WILMINGTON, DELAWARE (AFP, REUTERS) - President-elect Joe Biden said on Thursday (Nov 19) he had selected a person to run the Treasury Department and would reveal his choice as soon as next week.
“We’ve made that decision,” Biden told a news conference.
“And you’ll find it is someone who I think will be accepted by all elements of the Democratic Party... progressive to the moderate coalitions.”
He said he would disclose his pick for Treasury secretary either before or after next Thursday’s Thanksgiving holiday.
Candidates on Biden’s shortlist include former Federal Reserve Chair Janet Yellen, current Fed Governor Lael Brainard, Sarah Bloom Raskin, a former Fed governor, and Raphael Bostic, president of the Federal Reserve Bank of Atlanta.
Biden’s Treasury nominee, who must be confirmed by the US Senate, may face an agenda of historic depth and breadth, fighting health and economic crises while pursuing the lofty goals the president-elect set during his campaign.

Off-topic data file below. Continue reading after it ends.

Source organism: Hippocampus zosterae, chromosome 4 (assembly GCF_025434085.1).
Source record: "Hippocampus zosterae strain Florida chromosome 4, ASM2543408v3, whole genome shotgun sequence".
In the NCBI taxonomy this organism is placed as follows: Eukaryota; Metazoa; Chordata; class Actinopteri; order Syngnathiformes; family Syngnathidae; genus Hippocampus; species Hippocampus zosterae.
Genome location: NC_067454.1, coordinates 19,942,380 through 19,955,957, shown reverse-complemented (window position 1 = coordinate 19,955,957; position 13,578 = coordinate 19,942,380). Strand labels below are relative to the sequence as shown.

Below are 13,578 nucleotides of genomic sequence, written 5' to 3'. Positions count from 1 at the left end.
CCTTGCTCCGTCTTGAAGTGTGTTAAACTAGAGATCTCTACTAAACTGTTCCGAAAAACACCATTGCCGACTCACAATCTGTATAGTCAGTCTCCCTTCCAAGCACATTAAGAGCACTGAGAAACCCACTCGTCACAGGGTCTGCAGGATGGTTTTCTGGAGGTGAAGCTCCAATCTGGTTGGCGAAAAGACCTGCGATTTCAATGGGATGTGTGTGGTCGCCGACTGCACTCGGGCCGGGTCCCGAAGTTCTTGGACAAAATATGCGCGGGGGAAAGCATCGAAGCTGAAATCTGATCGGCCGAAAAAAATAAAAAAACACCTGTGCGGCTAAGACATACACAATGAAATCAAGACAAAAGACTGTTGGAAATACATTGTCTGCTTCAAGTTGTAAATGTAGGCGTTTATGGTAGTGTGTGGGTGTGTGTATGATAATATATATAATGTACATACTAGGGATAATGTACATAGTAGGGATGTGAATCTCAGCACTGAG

Biden’s candidate would take over from Steven Mnuchin, who has presided over the White House’s response to the devastating economic downturn caused by the Covid-19 pandemic.
Mnuchin worked with lawmakers in Congress to pass the US$2.2 trillion (S$2.96 trillion) Cares Act earlier in the year, which helped the economy recover from the mass layoffs and sharp contraction in growth caused by the pandemic.
However key provisions of that Act – such as a programme of loans and grants to small businesses as well as expanded unemployment payments – expired over the summer, raising fears that the United States will endure a new slowdown in growth as virus cases spike nationwide.
Negotiations between Democrats and Republicans in Congress along with Mnuchin on passing another stimulus measure have been deadlocked for months.
Biden also said he supported the way the Federal Reserve had managed interest rate policy.
“I think it’s been positive so far,” Biden said about the Fed’s interest rate policies.
He also said he would not order a nationwide shutdown to fight the Covid-19 pandemic despite a surge in cases, describing such a move as "counterproductive".